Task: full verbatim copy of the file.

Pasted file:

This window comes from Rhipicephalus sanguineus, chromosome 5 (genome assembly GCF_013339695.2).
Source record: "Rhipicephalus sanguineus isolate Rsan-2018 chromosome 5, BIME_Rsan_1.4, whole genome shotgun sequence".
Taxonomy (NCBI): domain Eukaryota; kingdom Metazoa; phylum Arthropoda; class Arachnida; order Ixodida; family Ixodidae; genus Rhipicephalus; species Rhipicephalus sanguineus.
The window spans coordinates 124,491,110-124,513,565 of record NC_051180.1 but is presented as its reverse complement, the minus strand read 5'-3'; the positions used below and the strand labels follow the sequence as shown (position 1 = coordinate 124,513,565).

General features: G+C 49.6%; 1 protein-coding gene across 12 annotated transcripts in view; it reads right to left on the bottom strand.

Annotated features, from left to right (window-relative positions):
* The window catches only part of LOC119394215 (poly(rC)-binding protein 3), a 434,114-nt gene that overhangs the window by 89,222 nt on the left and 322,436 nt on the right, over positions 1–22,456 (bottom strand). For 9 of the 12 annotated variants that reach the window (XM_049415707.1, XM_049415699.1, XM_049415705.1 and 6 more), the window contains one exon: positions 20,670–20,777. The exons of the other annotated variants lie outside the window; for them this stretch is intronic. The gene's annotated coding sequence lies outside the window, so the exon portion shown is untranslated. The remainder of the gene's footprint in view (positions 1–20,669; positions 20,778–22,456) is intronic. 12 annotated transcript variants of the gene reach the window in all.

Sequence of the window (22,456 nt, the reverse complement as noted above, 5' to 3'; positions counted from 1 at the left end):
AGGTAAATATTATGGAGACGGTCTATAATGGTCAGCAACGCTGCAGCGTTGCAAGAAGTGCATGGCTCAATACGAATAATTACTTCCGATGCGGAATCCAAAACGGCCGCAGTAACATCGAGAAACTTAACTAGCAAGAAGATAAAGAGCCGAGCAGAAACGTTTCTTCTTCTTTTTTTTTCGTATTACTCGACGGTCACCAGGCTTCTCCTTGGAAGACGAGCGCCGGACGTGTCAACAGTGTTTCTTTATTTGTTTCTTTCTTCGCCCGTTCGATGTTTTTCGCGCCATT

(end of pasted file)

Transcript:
This window comes from Rhipicephalus sanguineus, chromosome 5 (genome assembly GCF_013339695.2).
Source record: "Rhipicephalus sanguineus isolate Rsan-2018 chromosome 5, BIME_Rsan_1.4, whole genome shotgun sequence".
Taxonomy (NCBI): domain Eukaryota; kingdom Metazoa; phylum Arthropoda; class Arachnida; order Ixodida; family Ixodidae; genus Rhipicephalus; species Rhipicephalus sanguineus.
The window spans coordinates 124,491,110-124,513,565 of record NC_051180.1 but is presented as its reverse complement, the minus strand read 5'-3'; the positions used below and the strand labels follow the sequence as shown (position 1 = coordinate 124,513,565).

General features: G+C 49.6%; 1 protein-coding gene across 12 annotated transcripts in view; it reads right to left on the bottom strand.

Annotated features, from left to right (window-relative positions):
* The window catches only part of LOC119394215 (poly(rC)-binding protein 3), a 434,114-nt gene that overhangs the window by 89,222 nt on the left and 322,436 nt on the right, over positions 1–22,456 (bottom strand). For 9 of the 12 annotated variants that reach the window (XM_049415707.1, XM_049415699.1, XM_049415705.1 and 6 more), the window contains one exon: positions 20,670–20,777. The exons of the other annotated variants lie outside the window; for them this stretch is intronic. The gene's annotated coding sequence lies outside the window, so the exon portion shown is untranslated. The remainder of the gene's footprint in view (positions 1–20,669; positions 20,778–22,456) is intronic. 12 annotated transcript variants of the gene reach the window in all.

Sequence of the window (22,456 nt, the reverse complement as noted above, 5' to 3'; positions counted from 1 at the left end):
AGGTAAATATTATGGAGACGGTCTATAATGGTCAGCAACGCTGCAGCGTTGCAAGAAGTGCATGGCTCAATACGAATAATTACTTCCGATGCGGAATCCAAAACGGCCGCAGTAACATCGAGAAACTTAACTAGCAAGAAGATAAAGAGCCGAGCAGAAACGTTTCTTCTTCTTTTTTTTTCGTATTACTCGACGGTCACCAGGCTTCTCCTTGGAAGACGAGCGCCGGACGTGTCAACAGTGTTTCTTTATTTGTTTCTTTCTTCGCCCGTTCGATGTTTTTCGCGCCATT